What do you do?
Michael: I’m a Pōneke based artist currently completing my Master of Fine Arts in Photography at the University of Hartford in the US.
Julia: I am an event manager and am currently managing my family’s hospitality business.
What was the first artwork that made an impact on you?
Michael: Shortly after we got married almost six years ago, I bought Julia an artwork as a birthday gift. She then did the same for my birthday the following year. It’s become a tradition of ours now and has allowed our collection to slowly grow. With that, every year it becomes more of a challenge — albeit a fun one — to find works from new, different and interesting artists to add to our collection (we’ve pretty much exhausted our immediate circle of artist friends), but we always look forward to it.
Julia: The first work gifted to me from Michael was a piece from Shaun Waugh’s ‘Drop-Shadow’ series which I really love. Not only because this was the start of our collecting journey, but because the work is an interesting mix of photograph and object. We love that these gifts to each other are meaningful and will last through time. Selecting works for each other is special and gives us a balance of taste, style, and interest.
If you could own any work of art, what would it be?
Michael: It’s become very important to me over the years to support friends and the work they’re making. It’s not difficult as they’re all so incredibly talented. This has naturally grown to include artists from all over Aotearoa. But in saying that, if I could move our bed into Dia: Beacon I would happily live there forever.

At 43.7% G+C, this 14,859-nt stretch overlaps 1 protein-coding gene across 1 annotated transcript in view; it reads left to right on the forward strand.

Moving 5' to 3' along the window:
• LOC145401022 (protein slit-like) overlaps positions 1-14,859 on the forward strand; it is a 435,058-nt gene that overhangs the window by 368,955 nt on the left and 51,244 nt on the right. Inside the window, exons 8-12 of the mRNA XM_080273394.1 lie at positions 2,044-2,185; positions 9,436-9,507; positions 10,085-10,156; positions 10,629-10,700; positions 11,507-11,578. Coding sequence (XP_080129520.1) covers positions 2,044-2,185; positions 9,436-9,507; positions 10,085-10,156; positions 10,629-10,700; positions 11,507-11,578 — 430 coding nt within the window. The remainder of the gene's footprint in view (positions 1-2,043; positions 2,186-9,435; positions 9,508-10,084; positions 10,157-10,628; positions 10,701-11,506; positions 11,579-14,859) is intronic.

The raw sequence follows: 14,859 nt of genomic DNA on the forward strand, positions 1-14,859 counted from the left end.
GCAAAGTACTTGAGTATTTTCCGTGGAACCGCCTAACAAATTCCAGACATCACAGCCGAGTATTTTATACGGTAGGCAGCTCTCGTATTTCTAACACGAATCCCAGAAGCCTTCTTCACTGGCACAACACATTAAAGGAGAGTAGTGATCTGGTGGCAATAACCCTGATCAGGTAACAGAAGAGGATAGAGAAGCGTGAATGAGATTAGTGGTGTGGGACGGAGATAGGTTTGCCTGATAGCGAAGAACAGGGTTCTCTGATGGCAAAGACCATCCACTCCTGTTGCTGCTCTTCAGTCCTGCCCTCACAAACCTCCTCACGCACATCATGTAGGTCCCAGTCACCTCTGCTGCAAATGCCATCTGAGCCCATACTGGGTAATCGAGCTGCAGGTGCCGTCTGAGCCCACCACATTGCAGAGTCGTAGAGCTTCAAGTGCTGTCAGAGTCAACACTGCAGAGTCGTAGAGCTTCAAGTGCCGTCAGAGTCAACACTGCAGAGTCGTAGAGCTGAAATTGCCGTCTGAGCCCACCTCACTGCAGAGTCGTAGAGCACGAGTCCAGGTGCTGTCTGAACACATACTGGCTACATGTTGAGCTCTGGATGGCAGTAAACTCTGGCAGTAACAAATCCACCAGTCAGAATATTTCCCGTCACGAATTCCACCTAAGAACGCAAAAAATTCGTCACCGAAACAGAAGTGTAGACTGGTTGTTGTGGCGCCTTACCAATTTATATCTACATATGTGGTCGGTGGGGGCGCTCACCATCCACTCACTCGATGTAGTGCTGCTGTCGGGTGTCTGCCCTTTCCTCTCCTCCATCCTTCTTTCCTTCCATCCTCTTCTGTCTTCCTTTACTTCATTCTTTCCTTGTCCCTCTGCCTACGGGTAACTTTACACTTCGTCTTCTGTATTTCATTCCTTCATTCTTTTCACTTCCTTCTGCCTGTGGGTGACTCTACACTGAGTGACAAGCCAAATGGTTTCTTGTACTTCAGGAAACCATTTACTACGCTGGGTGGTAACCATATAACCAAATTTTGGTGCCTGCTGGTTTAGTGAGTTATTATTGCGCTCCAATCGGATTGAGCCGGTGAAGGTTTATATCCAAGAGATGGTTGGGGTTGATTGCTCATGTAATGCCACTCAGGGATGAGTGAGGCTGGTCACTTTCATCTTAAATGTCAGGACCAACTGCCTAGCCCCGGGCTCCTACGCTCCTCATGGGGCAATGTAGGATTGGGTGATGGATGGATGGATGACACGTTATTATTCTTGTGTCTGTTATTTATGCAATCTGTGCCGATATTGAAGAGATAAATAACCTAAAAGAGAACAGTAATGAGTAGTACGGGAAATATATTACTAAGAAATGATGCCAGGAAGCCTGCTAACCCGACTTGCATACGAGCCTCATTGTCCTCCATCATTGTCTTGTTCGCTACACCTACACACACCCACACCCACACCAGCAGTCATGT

What is the most enigmatic work of art in your collection?
Julia: I would say Michael’s own work. I think he would rather keep his work at his studio, where he gets to sit with it everyday and unpack the ideas behind it — but I don’t get that chance — so I always try to get him to bring work home for us to live with. This gives me time to look longer, ask more questions and try to understand the work more deeply. I enjoy seeing how his work intertwines with our collection and I think it gives our home a feeling of being a creative space in progress.
Tell us about a recent discovery?
Julia: Building a relationship with galleries is so important to expand your knowledge of other artists you might not have found on your own. Jhana Millers has been invaluable in expanding my view into different mediums, artists and ideas. She recently introduced us to Hannah Ireland’s work. Hannah paints onto the reverse side of glass leaving behind distorted faces that can often seem scary and dreamlike, yet soft and emotive. I like that it can give you a soulful connection to a fictional face.
For us it’s a personal journey that maps the relationship path we are on. The different work we collect each year will develop as we do. Our tastes will change, expand and grow together. It also feels meaningful to celebrate a birthday or other milestones with gifts that you know are supporting the artist and the art community. Collecting also encourages us to go to openings, talk with friends, artists and galleries about topical issues, ideas and form fun relationships while doing it.